VERNON, Calif. (CNS) — Animal rights activists displayed 7,000 paper hearts Monday in front of the Farmer John slaughterhouse in Vernon to honor the 7,000 pigs they estimate are killed at the facility each day.

The demonstration came amid a growing COVID-19 outbreak at the facility, where 882 workers have been infected with the coronavirus. That's more than double the number of cases reported just six weeks ago, and by far the largest outbreak at a nonresidential setting in Los Angeles County.

What You Need To Know

  • Animal rights activists protested in front of the Farmer John slaughterhouse in Vernon on Monday

  • They estimate 7,000 pigs are killed at the facility each day

  • The demonstration comes amid a growing COVID-19 outbreak at the facility, where 882 workers have been infected

  • Activists from the group Direct Action Everywhere, who are organizing Monday's demonstration, staged an attempted intervention at the plant in September

The only other similarly sized outbreak at an industrial facility is the 601 cases at Northrop-Grumman in Palmdale, according to the Los Angeles County Department of Public Health.

The activists from the group Direct Action Everywhere were there to protest the company's treatment of pigs, but they also wanted to call attention to the public health danger they say exists at slaughterhouses and factory farms everywhere.

"It's time to shut down factory farms and slaughterhouses and create a future that prioritizes compassion, public health and the environment," DXE organizer and schoolteacher Brittany Michelson said.

Virginia-based Smithfield Foods, which owns Farmer John, told City News Service that characterizing the plant as the site of the county's largest industrial COVID-19 outbreak was "a misleading and unfair" statement.

"We are aggressively testing. We have a very low current incidence of positive — including asymptomatic results — and have remained very low for a sustained period. We will continue to aggressively test despite your efforts to stigmatize our employees," the company said. "L.A. County is the number one county in the nation for Covid positive — with more than 1.1 million cases."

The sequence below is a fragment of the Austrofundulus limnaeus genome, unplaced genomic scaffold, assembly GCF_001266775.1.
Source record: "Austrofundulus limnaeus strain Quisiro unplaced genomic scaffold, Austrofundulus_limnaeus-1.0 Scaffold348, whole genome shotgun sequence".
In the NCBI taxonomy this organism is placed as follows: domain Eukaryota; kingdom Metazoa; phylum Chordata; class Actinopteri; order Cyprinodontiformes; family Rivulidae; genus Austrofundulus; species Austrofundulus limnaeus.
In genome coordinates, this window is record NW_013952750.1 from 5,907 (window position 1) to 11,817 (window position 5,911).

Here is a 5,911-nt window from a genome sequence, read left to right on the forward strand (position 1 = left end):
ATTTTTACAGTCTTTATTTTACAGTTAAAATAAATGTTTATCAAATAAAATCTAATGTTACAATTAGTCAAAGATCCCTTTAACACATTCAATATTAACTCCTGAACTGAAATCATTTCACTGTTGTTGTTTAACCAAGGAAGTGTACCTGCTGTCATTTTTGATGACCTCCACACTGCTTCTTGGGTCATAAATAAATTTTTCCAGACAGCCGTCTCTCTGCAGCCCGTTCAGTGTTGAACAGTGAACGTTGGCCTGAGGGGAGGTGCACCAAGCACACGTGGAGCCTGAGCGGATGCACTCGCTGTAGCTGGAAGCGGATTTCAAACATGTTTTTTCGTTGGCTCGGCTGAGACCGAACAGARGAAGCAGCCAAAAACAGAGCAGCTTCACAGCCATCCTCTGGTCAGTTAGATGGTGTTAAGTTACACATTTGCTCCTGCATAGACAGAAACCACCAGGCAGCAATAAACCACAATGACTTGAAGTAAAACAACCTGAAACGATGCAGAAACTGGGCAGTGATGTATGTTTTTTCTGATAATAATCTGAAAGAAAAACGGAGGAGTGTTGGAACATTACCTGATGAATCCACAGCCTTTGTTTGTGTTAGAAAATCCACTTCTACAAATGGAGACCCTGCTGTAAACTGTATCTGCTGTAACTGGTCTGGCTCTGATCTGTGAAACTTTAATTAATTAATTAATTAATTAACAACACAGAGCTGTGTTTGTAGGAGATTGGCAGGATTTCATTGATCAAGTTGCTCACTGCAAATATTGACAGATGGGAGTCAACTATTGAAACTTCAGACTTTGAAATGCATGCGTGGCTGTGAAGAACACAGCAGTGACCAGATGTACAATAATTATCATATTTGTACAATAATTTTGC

In November, Smithfield Foods was fined $58,000 by the Division of Occupational Safety and Health of California, and another $47,000 in fines were issued to CitiStaff Solutions Inc. over the COVID-19 outbreak.

United Food and Commercial Workers 770 filed complaints with Cal-OSHA in May 2020, and called for the Farmer John plant to be shut down. Smithfield said last year that the company had implemented a number of stringent new health protocols to protect against the virus.

Thousands of pigs are trucked into the facility each day at 3049 E. Vernon Ave., where they are killed and turned into Dodger Dogs, as well as the ham, bacon, sausage and hot dogs sold under the Farmer John label.

The company defended its treatment of pigs.

"Smithfield is a recognized leader in animal wellbeing as we produce safe, quality and nutritious food for so many people," Keira Lombardo, the firm's chief administrative officer, said on Sunday. "Smithfield employs veterinarians and other experts across the company who ensure that the safety, comfort and health of farm animals is comprehensive."

DXE staged an attempted intervention at the plant in September, when 26 activists were arrested for attempting to shut down operations at the plant.

No such disruptive actions were conducted Monday.

The group also asked people to visit to sign a letter urging Gov. Gavin Newsom and the state Legislature to institute a moratorium on new factory farm construction in California.

They claim that in addition to the animal cruelty, factory farms "are ideal settings for pandemics and disease to mutate and spread rapidly, with animals crowded together by the many thousands, surrounded by feces and urine which makes them highly susceptible to viral and bacterial infections."

Smithfield — which is owned by WH Group of China — accused the protest organizers of being a "radical vegan group that has committed crimes from coast to coast."